Thursday, December 18, 2008

Yeah - somebody else gets it!

Somebody emailed me this article and I was thrilled to read it. You may recall that I had posted a short version on Planetizen of a presentation that I made to our local urban-county government and two of the issues that I addressed were that existing neighborhoods were going to need to be retrofitted to provide walkable groceries and pharmacies, and that HOA and Zoning rules were going to have to be eliminated that prevent people from having home businesses and cottage industries. This planner clearly agrees.

American Planning Association Magazine (online)
Planning — December 2008
Garages Aren't Just for Cars Anymore
One way to retrofit suburbs for a post-carbon world.
By Suzan Tobin

...Smart growth concepts address this by emphasizing mixed use, walkable development, but the problem with smart growth is that it only addresses new growth. How do we rework these vast suburban areas of single-use residential tracts that so much of our population calls home? How do we get out of our cars when so many of us live where the car is king?

...One strategy is to mix in some new uses. "Community is economy," said James Howard Kunstler in his 1993 landmark book, The Geography of Nowhere. People come together around commerce; without it, suburban neighborhoods have little hope for becoming thriving, sustainable communities.

Yet in residential suburbia, the idea of interacting in a public space is not only ignored, but also discouraged. Neighborhood covenants, conditions, and restrictions and city codes often limit what can be placed in the front part of the house, where it connects to the street. Street parking is forbidden. The whole idea is to keep your life inside your house, behind that closed garage door, while the public space is left empty.

I propose that we take advantage of the car-focused architecture and use it for neighborhood enhancement. The snout-nosed garage, with its large garage door in close proximity to the street, could become the opportunity for injecting mixed use into these single-use areas.

By introducing a "Garage Conversion Mixed Use Rezone" option, we could see garages morphing into cafes, neighborhood grocers, bookstores, and other businesses. The huge, blank garage door fronting the sidewalk and street could become an attractive storefront, connecting the house to the street.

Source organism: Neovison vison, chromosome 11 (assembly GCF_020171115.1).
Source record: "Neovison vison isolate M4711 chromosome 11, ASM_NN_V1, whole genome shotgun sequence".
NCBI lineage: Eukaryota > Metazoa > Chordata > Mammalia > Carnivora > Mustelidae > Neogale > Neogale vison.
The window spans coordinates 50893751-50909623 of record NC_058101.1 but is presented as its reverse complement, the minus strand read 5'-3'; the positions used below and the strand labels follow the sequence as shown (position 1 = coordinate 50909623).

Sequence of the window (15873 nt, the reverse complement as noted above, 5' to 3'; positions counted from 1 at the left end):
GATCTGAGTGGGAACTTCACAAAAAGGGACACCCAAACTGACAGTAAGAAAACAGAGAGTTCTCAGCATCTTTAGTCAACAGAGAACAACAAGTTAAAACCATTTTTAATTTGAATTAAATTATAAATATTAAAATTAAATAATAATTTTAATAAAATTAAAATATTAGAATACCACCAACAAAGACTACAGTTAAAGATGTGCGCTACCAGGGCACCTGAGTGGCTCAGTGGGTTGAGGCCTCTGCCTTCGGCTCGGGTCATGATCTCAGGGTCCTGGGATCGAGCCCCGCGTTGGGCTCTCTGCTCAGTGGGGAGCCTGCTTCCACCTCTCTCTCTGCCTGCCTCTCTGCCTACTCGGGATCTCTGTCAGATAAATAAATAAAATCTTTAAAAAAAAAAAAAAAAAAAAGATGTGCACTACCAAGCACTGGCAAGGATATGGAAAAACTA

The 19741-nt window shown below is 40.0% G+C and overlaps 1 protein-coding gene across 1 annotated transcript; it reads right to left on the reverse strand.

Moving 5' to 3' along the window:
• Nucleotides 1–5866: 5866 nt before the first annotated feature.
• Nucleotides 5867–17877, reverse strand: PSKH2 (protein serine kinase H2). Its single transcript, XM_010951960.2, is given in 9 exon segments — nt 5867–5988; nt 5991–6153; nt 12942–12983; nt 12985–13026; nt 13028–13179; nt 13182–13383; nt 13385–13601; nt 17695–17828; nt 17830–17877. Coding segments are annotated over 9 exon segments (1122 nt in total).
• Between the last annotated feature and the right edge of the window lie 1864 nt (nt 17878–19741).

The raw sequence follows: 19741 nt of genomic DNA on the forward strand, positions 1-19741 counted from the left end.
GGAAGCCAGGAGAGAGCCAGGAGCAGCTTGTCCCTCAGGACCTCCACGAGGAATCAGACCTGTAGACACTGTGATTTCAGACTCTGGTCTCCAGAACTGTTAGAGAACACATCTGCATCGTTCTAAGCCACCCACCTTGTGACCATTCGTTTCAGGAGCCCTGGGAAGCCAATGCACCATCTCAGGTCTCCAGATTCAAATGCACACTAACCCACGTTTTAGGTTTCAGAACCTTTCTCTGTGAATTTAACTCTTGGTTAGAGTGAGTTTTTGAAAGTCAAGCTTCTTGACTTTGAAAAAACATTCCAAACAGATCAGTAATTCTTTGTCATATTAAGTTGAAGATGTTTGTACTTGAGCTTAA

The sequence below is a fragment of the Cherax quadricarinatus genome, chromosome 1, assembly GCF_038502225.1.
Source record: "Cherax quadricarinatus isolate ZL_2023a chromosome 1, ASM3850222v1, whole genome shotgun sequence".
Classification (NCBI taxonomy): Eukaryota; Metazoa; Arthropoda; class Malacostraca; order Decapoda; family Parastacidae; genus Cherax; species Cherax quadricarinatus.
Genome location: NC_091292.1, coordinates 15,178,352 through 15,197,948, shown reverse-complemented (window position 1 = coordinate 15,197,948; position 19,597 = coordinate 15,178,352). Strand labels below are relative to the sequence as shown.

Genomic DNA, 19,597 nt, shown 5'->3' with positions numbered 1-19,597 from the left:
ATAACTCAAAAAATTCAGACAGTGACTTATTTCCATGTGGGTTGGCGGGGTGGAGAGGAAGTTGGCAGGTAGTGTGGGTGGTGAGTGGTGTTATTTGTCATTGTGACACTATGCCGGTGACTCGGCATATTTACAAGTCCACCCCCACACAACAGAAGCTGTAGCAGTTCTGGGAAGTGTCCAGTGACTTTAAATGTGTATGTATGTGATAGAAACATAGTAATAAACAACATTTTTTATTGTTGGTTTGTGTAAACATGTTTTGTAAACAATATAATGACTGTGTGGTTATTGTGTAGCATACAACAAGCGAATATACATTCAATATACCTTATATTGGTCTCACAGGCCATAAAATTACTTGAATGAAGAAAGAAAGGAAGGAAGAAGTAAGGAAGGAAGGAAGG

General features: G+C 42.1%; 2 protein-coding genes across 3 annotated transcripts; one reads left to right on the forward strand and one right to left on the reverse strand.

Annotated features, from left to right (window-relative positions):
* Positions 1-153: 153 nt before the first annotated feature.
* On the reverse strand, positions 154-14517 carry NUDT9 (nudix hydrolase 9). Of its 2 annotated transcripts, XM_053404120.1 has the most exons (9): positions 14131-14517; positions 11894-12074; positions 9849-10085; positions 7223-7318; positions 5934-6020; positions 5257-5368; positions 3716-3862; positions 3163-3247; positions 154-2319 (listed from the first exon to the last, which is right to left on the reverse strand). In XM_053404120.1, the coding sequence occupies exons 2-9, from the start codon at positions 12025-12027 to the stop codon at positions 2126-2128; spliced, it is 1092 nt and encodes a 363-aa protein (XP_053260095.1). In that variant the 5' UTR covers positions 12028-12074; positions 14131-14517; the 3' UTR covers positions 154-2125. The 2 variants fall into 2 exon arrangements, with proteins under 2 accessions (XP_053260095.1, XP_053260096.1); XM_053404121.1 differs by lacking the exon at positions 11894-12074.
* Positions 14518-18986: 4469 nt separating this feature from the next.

These converted garages could provide the neighborhood with public spaces for interaction and commerce. The new businesses could become a source of local employment, and could generate activity to make the location an ideal node for a local-to-regional transit connection...

...It will be an adjustment for some, but change is absolutely necessary. The single-use, single-family residential model of the last century is just not sustainable in the new century. We are already witnessing the decline of many suburban neighborhoods, exacerbated by the subprime lending debacle. The garage conversion mixed use rezone just may be a step toward retrofitting suburbia for future sustainability.


There is no doubt some NIMBYs will get their shorts in a wad, but they can be outmanned and outgunned if the majority of the neighborhood recognizes that walkable communities are a must for the peak oil era and coming economic collapse of big-box retail and chain restaurants. This is a vital step in the relocalization process and obstacles must be overcome for the good of the community.

Yeah, somebody else gets it!!!

1 comment:

AnnF said...

Wow! Fascinating concept and a very appealing one.

Ideally, it might even involve neighborhood community planning for who does what.

"I'll put up a bookstore or book lending library, you host the backyard farming market, she'll have the tool collection in hers (for the tools that everybody needs sometimes but nobody needs often enough to make it worth everybody owning one), etc."